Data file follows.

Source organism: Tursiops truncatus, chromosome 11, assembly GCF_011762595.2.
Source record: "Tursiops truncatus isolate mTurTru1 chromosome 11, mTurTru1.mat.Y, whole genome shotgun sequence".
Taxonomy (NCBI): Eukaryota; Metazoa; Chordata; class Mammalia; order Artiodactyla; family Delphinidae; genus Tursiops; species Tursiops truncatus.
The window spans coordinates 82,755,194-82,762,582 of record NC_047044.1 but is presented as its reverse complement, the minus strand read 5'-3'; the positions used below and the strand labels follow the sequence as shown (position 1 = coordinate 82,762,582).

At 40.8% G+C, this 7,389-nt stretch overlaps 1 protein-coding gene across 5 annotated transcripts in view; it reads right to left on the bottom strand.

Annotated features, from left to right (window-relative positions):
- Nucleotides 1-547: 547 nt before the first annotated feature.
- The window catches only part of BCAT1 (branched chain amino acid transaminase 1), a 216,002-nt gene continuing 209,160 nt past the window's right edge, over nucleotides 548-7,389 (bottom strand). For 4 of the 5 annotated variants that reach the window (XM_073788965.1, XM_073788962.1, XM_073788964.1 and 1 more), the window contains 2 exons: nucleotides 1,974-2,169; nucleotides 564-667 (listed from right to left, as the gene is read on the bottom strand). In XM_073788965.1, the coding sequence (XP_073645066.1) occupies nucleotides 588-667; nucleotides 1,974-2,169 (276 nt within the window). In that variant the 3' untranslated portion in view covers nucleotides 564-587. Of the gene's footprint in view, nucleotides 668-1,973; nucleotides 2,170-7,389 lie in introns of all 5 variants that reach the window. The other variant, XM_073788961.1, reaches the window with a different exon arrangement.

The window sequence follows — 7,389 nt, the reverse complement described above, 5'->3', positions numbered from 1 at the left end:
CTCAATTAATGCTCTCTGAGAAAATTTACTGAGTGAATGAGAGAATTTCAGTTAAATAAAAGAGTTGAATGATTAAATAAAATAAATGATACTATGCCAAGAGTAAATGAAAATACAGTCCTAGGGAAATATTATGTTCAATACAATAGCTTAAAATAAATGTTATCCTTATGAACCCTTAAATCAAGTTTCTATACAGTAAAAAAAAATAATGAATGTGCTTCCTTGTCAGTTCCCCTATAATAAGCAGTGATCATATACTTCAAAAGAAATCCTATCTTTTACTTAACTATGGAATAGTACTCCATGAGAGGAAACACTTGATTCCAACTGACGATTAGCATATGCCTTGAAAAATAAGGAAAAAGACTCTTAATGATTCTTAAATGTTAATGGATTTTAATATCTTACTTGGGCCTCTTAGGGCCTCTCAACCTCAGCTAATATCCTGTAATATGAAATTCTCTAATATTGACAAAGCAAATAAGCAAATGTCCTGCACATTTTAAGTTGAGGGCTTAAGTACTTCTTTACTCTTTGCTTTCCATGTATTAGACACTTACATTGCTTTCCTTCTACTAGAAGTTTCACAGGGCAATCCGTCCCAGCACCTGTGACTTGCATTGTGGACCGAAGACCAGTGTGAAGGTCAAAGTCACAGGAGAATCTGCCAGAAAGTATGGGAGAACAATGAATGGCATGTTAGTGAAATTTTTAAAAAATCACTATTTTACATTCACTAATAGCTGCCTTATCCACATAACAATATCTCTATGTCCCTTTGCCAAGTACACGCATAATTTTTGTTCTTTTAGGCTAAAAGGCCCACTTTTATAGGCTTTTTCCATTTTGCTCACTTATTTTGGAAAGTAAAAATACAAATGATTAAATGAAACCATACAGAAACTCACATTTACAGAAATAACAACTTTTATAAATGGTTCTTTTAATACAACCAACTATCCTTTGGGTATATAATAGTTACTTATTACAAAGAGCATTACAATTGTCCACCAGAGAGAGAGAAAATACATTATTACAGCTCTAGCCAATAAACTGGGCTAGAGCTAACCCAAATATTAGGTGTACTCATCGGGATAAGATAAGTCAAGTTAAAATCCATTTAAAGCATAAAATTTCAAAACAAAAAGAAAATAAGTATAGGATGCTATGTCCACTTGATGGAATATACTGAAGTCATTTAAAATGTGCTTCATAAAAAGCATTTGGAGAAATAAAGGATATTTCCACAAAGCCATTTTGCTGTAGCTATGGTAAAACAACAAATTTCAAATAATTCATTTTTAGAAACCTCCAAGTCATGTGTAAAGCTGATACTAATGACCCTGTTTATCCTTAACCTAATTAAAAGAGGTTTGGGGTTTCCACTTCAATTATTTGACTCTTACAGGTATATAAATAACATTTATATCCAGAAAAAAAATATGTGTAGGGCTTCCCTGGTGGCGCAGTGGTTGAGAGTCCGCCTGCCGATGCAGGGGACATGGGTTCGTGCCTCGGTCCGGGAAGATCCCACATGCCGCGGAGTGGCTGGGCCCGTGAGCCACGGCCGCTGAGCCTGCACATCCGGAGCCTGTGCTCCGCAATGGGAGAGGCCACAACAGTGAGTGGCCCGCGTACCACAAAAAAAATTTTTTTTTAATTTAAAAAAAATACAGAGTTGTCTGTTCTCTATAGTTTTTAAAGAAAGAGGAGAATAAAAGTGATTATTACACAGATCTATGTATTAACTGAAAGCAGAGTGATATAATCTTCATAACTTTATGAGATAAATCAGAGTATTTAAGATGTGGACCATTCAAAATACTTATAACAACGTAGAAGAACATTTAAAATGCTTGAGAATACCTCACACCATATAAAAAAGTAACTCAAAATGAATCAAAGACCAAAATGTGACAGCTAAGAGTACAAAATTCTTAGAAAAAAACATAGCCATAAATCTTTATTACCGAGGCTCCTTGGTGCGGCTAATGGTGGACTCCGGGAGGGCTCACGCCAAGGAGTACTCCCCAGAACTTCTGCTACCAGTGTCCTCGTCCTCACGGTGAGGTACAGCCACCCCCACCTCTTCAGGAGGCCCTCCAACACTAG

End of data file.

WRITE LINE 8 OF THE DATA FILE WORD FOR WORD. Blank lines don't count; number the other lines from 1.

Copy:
- The window catches only part of BCAT1 (branched chain amino acid transaminase 1), a 216,002-nt gene continuing 209,160 nt past the window's right edge, over nucleotides 548-7,389 (bottom strand). For 4 of the 5 annotated variants that reach the window (XM_073788965.1, XM_073788962.1, XM_073788964.1 and 1 more), the window contains 2 exons: nucleotides 1,974-2,169; nucleotides 564-667 (listed from right to left, as the gene is read on the bottom strand). In XM_073788965.1, the coding sequence (XP_073645066.1) occupies nucleotides 588-667; nucleotides 1,974-2,169 (276 nt within the window). In that variant the 3' untranslated portion in view covers nucleotides 564-587. Of the gene's footprint in view, nucleotides 668-1,973; nucleotides 2,170-7,389 lie in introns of all 5 variants that reach the window. The other variant, XM_073788961.1, reaches the window with a different exon arrangement.